In legal terms, a Company is seen as a distinct legal entity separate from its members. This means that, under normal circumstances, the court does not delve into the identities of individual shareholders forming the Company. The protective barrier between the Company and its individual shareholders and directors is commonly known as the “veil of incorporation.”
Lifting the Corporate Veil
This legal concept refers to the scenario in which the owners of a corporation lose the limited liability protection provided by having a corporation. It occurs when the law is willing to scrutinize the reality behind the Company’s façade. In such instances, the personal assets of the shareholders/owners may be used to settle business debts and liabilities.
Various situations outlined in the Companies Act can lead to the lifting of the veil, as follows:
(a) Membership Falling Below Statutory Minimum (Section 33) If a Company’s membership falls below the statutory minimum for six months, a member becomes personally liable for the Company’s debts incurred during that period, provided they were aware of the reduced membership.
(b) Non-Publication of a Company’s Name (Section 109) Failure to adhere to the statutory requirement of displaying the Company’s name on its seal, letters, business documents, and negotiable instruments may result in personal liability for the Company’s officer. This non-compliance is considered lifting the veil of incorporation.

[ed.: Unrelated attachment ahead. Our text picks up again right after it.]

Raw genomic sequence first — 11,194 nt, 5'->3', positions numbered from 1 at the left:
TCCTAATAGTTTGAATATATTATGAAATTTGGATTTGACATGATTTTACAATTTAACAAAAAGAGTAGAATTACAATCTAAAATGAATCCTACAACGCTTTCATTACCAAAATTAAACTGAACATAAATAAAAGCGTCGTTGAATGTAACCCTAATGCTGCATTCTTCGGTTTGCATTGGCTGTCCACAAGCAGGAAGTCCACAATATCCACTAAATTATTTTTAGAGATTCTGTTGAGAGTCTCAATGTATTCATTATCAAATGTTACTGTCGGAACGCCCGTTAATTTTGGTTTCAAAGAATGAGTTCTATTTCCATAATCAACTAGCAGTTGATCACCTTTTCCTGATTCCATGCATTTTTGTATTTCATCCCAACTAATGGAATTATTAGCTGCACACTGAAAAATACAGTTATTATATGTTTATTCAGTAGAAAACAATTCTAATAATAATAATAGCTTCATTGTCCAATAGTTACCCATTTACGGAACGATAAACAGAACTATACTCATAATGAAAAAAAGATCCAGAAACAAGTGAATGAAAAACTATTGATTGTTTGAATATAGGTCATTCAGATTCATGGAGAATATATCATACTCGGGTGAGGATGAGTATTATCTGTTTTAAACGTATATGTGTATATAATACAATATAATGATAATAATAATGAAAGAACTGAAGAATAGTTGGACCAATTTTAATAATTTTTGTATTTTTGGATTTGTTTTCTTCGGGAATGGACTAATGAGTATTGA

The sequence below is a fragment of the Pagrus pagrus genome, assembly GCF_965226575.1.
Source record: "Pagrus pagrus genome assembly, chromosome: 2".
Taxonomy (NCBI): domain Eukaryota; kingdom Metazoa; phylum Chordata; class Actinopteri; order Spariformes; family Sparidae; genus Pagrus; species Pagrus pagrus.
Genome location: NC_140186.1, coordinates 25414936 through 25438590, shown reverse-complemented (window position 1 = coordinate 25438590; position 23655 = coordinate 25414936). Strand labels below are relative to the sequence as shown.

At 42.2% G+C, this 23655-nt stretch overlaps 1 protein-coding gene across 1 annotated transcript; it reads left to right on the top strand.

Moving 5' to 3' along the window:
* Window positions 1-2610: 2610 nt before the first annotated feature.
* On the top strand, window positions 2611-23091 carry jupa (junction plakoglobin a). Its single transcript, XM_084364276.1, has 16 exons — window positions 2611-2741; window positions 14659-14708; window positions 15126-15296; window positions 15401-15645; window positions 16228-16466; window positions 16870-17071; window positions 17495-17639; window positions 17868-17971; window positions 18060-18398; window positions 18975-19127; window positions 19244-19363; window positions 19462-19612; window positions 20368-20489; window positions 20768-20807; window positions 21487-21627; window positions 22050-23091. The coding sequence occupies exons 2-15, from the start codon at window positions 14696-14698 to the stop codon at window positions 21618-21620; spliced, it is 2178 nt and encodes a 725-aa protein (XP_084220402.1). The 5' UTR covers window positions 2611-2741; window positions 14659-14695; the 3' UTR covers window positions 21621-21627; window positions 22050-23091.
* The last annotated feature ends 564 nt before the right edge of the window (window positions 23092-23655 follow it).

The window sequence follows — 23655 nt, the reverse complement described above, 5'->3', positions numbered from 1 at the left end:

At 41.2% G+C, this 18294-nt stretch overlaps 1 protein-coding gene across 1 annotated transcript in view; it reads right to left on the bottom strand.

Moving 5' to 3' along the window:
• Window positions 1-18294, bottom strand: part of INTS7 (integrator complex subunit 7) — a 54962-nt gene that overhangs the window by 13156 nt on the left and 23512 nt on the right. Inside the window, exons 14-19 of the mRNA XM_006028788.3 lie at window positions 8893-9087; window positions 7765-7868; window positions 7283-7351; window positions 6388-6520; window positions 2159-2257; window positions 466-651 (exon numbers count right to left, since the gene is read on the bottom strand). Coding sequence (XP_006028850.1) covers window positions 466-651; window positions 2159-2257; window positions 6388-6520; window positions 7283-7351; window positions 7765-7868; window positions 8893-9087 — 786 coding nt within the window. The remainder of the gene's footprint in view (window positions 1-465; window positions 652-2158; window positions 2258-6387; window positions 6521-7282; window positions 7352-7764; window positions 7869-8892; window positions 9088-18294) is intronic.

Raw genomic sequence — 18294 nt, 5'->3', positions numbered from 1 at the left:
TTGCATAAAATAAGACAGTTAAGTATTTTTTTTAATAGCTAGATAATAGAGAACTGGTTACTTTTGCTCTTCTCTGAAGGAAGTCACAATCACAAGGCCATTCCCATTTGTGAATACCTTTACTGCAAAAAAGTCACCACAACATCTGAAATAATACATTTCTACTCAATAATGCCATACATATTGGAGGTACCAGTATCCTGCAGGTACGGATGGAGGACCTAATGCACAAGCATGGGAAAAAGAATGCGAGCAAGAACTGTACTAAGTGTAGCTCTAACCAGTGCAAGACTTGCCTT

(c) Group Accounts (Section 150) A Company with subsidiaries must present statements on the state of affairs and profit or loss of both the Company and its subsidiaries during the general meeting.
(d) Investigation of Company’s Affairs (Section 167) An inspector appointed by the court has the power to investigate the affairs of a Company’s subsidiary or holding Company, considering them as one entity for the purpose of the investigation.
(e) Investigation of Company’s Membership (Section 173) The Registrar can appoint inspectors to investigate and report on the membership of any Company to determine the true persons financially interested in the Company.
(f) Takeover Bids (Section 210) When a scheme or contract involving the transfer of shares to another Company is approved, dissenting shareholders may seek a court order restraining the transferee Company. In certain situations, the court order may lift the veil of incorporation.
(g) Fraudulent Trading (Section 323) If, during the winding-up of a Company, it is found that the business was carried out with fraudulent intent, the court may hold individuals responsible for the Company’s debts without limitation of liability.
The outlined reasons provide a comprehensive overview of circumstances that may prompt the court to unveil the incorporation screen between the Company and its members.